Forums Music Loudness War

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    The Loudness War – YouTube
    Loudness war – Wikipedia, the free encyclopedia

    What was/is the purpose of maximizing amplitude/volume/loudness on music? If you wanted it louder couldn’t you just up the volume, if the kick/bass sounds too loud isn’t that what an equalizer is for?

    I assume it was limitations of audio devices (hifis/mp3 players/radios etc) reaching their max amplification(or volume knob setting?). But surely this(loudness compression) should be implemented by the device and not the audio recording itself?

    Or quoting wikipedia: “Jukeboxes were often set to a pre-determined level by the bar owner, yet any record that was mastered “hotter” than the others before or after it would gain the attention of the crowd.”

    But aren’t jukeboxes a bit old these days? Why would a album like ‘Death Magnetic’ by Meltallica (released 2008) be subject to this?


    Working fine here =l.


    I think it has something to do with being played on the radio now days rather then Juke Boxes.

    General Lighting

    its done by commercial radio stations to sound “louder” and so the music and presenters can be heard in vehicles or other noisy places like workshops, and has since carried through to the music production itself. However in analogue days there was also a hard limiter on the audio circuit to the transmitter, both the telephone company and the Communications Ministry insist on absolute maximum limits of audio levels, otherwise the music could leak into other peoples phone calls where the wires ran together in one bundle…

    So some stations add two lots of this compression and it sounds rough. captured a good(?) example of this just now from an online radio station which I won’t name and shame (other that its not us nor Taiko) – TBH I’d noticed this on a few stations but wanted to check that Foobar 2000 wasn’t indicating false data on its PPM

    this is from a Orban loudness meter which is what most broadcasters now use, look carefully at the bottom… yes that is over 0dBFS :crazy: just because you can get it through the digital circuits and the DSP in some devices will limit the clipped audio doesn’t mean you should do it, that station had its compression turned up way too high and I switched over as it was starting to sound rough…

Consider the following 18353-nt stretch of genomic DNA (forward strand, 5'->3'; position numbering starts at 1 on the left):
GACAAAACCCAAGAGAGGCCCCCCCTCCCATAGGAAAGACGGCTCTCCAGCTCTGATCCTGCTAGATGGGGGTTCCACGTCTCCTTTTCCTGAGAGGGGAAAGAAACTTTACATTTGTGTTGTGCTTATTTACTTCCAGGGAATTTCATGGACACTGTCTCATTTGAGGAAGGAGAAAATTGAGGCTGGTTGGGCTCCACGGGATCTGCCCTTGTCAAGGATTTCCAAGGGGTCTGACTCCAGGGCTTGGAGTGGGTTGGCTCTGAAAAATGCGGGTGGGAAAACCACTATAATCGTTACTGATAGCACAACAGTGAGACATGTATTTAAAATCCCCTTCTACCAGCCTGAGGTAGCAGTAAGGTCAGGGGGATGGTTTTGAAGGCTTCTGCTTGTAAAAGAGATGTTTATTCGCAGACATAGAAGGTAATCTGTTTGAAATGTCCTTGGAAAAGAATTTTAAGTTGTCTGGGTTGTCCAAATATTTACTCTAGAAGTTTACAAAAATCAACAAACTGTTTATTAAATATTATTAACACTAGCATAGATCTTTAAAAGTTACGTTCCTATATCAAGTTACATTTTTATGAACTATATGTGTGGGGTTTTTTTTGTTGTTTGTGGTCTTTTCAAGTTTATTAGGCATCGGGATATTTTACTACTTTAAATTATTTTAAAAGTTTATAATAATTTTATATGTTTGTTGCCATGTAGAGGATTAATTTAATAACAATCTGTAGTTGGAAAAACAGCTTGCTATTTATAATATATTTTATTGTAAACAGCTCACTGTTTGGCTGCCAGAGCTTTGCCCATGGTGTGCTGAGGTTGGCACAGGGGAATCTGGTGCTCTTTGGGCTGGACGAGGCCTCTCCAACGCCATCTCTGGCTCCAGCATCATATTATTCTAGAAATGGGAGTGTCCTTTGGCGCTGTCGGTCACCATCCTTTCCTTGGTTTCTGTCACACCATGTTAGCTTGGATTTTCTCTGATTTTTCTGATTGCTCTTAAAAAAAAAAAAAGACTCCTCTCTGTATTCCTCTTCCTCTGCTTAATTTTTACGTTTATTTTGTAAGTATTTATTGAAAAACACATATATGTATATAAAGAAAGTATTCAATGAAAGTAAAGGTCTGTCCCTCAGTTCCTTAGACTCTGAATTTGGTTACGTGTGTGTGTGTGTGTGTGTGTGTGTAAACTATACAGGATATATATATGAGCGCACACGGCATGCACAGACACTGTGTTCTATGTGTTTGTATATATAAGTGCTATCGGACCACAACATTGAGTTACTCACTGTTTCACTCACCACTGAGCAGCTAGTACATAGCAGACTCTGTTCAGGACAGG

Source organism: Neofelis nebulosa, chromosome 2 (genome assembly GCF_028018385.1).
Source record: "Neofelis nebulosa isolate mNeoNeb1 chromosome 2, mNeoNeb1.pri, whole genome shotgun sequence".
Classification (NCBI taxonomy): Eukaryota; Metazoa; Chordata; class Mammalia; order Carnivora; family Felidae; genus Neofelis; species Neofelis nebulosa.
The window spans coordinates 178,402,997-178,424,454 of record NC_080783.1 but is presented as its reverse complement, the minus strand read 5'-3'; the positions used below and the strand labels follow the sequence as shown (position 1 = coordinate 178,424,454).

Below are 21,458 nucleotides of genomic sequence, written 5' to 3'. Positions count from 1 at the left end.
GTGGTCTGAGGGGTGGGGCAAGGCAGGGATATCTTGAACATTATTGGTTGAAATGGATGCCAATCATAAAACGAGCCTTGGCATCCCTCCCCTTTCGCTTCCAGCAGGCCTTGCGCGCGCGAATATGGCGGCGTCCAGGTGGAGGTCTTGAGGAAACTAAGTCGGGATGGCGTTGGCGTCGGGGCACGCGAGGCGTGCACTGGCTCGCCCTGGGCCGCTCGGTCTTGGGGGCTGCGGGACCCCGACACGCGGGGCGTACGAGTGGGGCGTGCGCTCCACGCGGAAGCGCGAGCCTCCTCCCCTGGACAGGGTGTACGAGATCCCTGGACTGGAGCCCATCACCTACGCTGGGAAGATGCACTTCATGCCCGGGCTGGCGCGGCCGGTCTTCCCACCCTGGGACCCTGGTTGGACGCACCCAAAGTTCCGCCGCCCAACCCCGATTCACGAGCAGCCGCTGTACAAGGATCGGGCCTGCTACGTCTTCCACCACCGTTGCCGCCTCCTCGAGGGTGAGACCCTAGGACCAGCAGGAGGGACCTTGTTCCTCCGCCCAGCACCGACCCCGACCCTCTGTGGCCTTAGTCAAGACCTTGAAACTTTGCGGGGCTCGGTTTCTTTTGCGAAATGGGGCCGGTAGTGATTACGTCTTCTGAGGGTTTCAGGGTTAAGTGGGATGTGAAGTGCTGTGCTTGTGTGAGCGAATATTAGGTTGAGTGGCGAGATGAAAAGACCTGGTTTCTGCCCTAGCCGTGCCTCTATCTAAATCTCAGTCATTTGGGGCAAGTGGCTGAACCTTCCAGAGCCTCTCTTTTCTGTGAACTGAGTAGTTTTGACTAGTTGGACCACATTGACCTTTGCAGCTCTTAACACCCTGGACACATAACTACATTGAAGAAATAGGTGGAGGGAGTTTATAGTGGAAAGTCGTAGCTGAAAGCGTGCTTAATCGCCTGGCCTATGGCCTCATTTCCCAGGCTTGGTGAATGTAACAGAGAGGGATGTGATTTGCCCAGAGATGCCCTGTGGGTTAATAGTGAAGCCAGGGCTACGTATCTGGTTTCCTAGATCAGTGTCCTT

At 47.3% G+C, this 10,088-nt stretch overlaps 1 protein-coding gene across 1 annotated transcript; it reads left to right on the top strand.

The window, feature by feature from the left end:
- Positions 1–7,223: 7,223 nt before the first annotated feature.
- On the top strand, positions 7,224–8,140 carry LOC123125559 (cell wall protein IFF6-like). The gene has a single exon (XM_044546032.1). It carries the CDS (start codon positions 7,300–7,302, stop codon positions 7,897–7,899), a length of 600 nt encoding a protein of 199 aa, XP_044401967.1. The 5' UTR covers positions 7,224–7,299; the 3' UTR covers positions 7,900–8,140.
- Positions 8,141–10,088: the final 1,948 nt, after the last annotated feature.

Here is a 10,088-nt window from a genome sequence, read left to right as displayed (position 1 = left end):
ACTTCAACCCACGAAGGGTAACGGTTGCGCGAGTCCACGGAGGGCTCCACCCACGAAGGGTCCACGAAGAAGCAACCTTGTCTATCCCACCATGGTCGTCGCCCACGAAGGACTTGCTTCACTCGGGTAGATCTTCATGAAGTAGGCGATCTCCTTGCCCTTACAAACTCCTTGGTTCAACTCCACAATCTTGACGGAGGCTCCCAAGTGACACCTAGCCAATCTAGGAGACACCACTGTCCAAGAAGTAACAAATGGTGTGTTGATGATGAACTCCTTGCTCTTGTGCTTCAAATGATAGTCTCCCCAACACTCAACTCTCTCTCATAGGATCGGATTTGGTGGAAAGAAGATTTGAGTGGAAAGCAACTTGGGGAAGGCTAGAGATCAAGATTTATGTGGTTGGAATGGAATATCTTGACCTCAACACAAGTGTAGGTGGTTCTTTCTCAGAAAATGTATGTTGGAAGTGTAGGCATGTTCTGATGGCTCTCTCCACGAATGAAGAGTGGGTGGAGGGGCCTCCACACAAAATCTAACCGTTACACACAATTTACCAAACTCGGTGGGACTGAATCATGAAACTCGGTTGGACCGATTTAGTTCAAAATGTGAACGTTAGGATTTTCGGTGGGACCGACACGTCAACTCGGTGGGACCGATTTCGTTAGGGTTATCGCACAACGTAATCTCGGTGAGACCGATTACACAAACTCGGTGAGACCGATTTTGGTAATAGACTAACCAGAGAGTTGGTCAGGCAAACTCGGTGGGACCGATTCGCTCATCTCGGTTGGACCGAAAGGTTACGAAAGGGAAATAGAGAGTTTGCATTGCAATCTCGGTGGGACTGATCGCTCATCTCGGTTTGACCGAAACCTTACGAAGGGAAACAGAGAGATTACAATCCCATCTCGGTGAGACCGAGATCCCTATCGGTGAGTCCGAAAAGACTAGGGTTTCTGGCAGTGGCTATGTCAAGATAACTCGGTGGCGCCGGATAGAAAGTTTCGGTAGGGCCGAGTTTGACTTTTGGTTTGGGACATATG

Things sound better when they’re louder, and people like louder music. The bass and highs are more clearly heard compared to just the mids. So if I wanted to produce electronic music, I’d make it as loud as possible without comprimising the dynamics too much, so it sounds better compared to other people’s work (or rather, doesn’t sound worse, since everyone does this). It wouldn’t work for me to just tell people to buy louder headphones. Then, of course, even for people with louder headphones, my music would STILL be quieter compared to everyone else’s.


    We automatically think louder things sound better generally, so producers want their music to sound loud, especially compared to other music. The problem is when you push this logic to the extreme things start to sound squashed and fatiguing.

    General Lighting

    this might have been going on for some time

    forte (IT) = loud (EN)
    piano (IT) = soft (EN)

    a fortepiano


    a pianoforte


    the fortepiano (as its name would suggest) needed less effort to make more noise, (a slight pressure gave high velocity to the hammers) but composers and listeners often said it sounded harsh and uncultured. So its design was adapted into the modern style instrument played today.

    Pat McDonald

    @dubstep_joe 467638 wrote:

    What was/is the purpose of maximizing amplitude/volume/loudness on music? If you wanted it louder couldn’t you just up the volume, if the kick/bass sounds too loud isn’t that what an equalizer is for?

    It boils down to this – the vast majority of playback equipment is biased towards a certain frequency range (usually fairly small speakers, 2 off, with limited maximum amplitude).